Scientist Visits Micromeritics and Delivers Lecture on the Use of Atomistic Simulation Techniques in the Research Effort to Develop Revolutionary Concrete Materials - 4/11/2011
Recently, Dr. Roland J.-M. Pellenq, visited Micromeritics’ corporate facility in Norcross, GA at the invitation of Dr. Jacek Jagiello and Dr. Jeff Kenvin. After a tour of the company’s state-of-the-art manufacturing facility, Professor Pellenq presented a lecture titled “The Hardened Paste, CSH, - from Nano to Micrometer” highlighting his work as a visiting professor at the MIT Concrete Sustainability Hub. This facility is involved in important research aimed at developing sustainable concrete structures that exhibit superior strength and durability with reduced CO2 emissions.
The MIT team has discovered that calcium-silica-hydrate (CSH), the paste that forms and quickly hardens when mixed with water, is a hybrid material that shares characteristics with crystalline structures and amorphous structures such as glass or ice. Breaks in the silica tetrahedral create small voids in the layers of calcium oxide where water molecules attach. These irregularities in the otherwise regular geometric structure at the atomic scale give concrete structures the flexibility to stretch or compress under stress. However, until recently, decoding the three-dimensional structure of cement hydrate eluded researchers.
Dr. Pellenq was able to determine the correct atomic weight, exact chemical shape and structure of CSH using an atomistic modeling technique called the grand canonical Monte Carlo simulation. With an accurate model for the geometric structure of the basic unit of cement hydrate, the MIT team performed tests that validated its accuracy. “This gives us a starting point for experiments to improve the mechanical properties and durability of concrete. For instance, we can now start replacing silica in our model with other materials,” said Pellenq.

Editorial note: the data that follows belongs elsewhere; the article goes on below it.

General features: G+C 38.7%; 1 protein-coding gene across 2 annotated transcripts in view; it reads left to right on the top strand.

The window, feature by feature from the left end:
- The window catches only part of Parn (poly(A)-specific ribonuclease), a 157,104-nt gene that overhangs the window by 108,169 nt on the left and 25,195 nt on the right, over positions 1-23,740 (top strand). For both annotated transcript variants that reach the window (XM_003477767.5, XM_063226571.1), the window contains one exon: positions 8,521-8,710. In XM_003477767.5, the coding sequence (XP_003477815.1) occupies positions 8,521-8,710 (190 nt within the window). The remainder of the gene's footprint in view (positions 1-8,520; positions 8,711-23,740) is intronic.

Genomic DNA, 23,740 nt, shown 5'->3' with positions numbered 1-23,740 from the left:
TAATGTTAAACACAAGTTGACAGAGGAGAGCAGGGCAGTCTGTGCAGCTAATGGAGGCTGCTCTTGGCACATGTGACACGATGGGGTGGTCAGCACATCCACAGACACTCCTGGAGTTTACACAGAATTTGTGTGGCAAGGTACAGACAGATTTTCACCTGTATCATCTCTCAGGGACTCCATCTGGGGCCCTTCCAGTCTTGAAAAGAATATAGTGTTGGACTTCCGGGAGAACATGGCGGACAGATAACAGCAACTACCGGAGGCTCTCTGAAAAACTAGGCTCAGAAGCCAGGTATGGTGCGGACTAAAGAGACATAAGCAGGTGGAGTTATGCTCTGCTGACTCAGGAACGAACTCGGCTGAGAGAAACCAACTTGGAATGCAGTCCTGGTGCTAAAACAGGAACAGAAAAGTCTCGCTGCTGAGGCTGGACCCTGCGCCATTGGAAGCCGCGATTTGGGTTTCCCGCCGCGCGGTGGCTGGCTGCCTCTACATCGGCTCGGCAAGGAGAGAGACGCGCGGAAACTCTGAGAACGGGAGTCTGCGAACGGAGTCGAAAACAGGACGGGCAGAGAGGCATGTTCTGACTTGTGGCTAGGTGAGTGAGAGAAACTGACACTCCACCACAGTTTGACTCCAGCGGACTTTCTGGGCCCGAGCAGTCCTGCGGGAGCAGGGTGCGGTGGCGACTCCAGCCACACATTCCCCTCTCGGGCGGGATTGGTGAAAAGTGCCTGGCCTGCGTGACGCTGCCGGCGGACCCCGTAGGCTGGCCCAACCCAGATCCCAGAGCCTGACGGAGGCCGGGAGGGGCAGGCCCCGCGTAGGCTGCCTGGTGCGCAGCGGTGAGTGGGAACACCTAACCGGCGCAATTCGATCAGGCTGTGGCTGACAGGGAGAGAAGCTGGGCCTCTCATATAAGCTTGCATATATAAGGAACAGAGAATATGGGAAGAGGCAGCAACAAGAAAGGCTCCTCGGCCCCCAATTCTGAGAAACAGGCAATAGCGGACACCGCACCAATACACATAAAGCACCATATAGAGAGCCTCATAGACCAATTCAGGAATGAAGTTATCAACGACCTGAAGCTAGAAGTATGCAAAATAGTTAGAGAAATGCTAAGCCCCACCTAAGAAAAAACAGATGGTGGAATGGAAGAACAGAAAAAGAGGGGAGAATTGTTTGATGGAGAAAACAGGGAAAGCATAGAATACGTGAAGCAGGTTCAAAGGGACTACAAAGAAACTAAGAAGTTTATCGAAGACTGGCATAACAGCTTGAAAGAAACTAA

Dr. Pellenq is currently a visiting professor in the Department of Civil and Environmental Engineering at the Massachusetts Institute of Technology. Since 2003, he has been the Director of Research at the Interdisciplinary Center of Nanosciences which is part of the French National Center of Scientific Research and Marseille University, Marseille, France. His research has focused on using atomistic simulation techniques to study the stability and mechanical properties of layered inorganic materials and the thermodynamics of confined molecular and covalent fluids in porous materials. He has also had numerous papers published in peer-reviewed international journals.
Micromeritics welcomed the visit in an ongoing effort to stay current with ground-breaking research and to educate its employees on the wide variety of applications for its instruments. In business since 1962, Micromeritics manufactures automated analytical laboratory instruments that measure physical characteristics of powder and solids for fundamental research, product development, quality assurance/control, production, and process control applications. Measurements obtained include particle size, particle shape, surface area, pore volume, pore size and pore size distribution, material density, catalytic activity, and temperature-programmed reactions.